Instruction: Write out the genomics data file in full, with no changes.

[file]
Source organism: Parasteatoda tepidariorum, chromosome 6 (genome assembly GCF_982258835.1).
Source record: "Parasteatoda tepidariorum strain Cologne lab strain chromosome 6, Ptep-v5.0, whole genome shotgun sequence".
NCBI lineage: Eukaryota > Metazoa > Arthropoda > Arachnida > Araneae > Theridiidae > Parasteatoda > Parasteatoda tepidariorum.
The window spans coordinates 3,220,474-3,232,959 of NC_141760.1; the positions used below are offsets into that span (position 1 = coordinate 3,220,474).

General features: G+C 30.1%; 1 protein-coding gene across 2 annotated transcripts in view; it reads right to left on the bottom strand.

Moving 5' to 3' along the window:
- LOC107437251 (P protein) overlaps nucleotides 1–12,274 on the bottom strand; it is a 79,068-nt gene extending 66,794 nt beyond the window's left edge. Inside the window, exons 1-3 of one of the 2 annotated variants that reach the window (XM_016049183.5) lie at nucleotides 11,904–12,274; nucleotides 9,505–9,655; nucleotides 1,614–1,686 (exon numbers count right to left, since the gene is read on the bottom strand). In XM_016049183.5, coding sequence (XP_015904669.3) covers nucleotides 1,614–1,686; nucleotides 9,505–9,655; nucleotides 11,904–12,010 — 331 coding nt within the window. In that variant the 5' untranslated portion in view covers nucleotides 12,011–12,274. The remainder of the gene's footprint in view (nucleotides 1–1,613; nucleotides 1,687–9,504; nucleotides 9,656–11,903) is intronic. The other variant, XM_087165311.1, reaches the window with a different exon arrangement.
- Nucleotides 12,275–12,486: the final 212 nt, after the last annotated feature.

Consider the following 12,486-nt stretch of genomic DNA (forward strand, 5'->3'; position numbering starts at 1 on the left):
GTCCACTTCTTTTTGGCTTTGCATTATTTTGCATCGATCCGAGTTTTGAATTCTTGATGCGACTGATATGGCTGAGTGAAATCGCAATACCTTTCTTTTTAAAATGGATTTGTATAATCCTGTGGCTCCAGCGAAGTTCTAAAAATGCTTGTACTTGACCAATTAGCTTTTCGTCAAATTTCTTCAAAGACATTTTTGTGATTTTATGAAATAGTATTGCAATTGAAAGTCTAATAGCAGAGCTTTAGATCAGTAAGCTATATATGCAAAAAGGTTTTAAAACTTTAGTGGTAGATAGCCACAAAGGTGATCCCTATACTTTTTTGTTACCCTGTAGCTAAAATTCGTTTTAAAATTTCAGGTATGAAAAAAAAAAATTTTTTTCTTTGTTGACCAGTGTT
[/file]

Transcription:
Source organism: Parasteatoda tepidariorum, chromosome 6 (genome assembly GCF_982258835.1).
Source record: "Parasteatoda tepidariorum strain Cologne lab strain chromosome 6, Ptep-v5.0, whole genome shotgun sequence".
NCBI lineage: Eukaryota > Metazoa > Arthropoda > Arachnida > Araneae > Theridiidae > Parasteatoda > Parasteatoda tepidariorum.
The window spans coordinates 3,220,474-3,232,959 of NC_141760.1; the positions used below are offsets into that span (position 1 = coordinate 3,220,474).

General features: G+C 30.1%; 1 protein-coding gene across 2 annotated transcripts in view; it reads right to left on the bottom strand.

Moving 5' to 3' along the window:
- LOC107437251 (P protein) overlaps nucleotides 1–12,274 on the bottom strand; it is a 79,068-nt gene extending 66,794 nt beyond the window's left edge. Inside the window, exons 1-3 of one of the 2 annotated variants that reach the window (XM_016049183.5) lie at nucleotides 11,904–12,274; nucleotides 9,505–9,655; nucleotides 1,614–1,686 (exon numbers count right to left, since the gene is read on the bottom strand). In XM_016049183.5, coding sequence (XP_015904669.3) covers nucleotides 1,614–1,686; nucleotides 9,505–9,655; nucleotides 11,904–12,010 — 331 coding nt within the window. In that variant the 5' untranslated portion in view covers nucleotides 12,011–12,274. The remainder of the gene's footprint in view (nucleotides 1–1,613; nucleotides 1,687–9,504; nucleotides 9,656–11,903) is intronic. The other variant, XM_087165311.1, reaches the window with a different exon arrangement.
- Nucleotides 12,275–12,486: the final 212 nt, after the last annotated feature.

Consider the following 12,486-nt stretch of genomic DNA (forward strand, 5'->3'; position numbering starts at 1 on the left):
GTCCACTTCTTTTTGGCTTTGCATTATTTTGCATCGATCCGAGTTTTGAATTCTTGATGCGACTGATATGGCTGAGTGAAATCGCAATACCTTTCTTTTTAAAATGGATTTGTATAATCCTGTGGCTCCAGCGAAGTTCTAAAAATGCTTGTACTTGACCAATTAGCTTTTCGTCAAATTTCTTCAAAGACATTTTTGTGATTTTATGAAATAGTATTGCAATTGAAAGTCTAATAGCAGAGCTTTAGATCAGTAAGCTATATATGCAAAAAGGTTTTAAAACTTTAGTGGTAGATAGCCACAAAGGTGATCCCTATACTTTTTTGTTACCCTGTAGCTAAAATTCGTTTTAAAATTTCAGGTATGAAAAAAAAAAATTTTTTTCTTTGTTGACCAGTGTT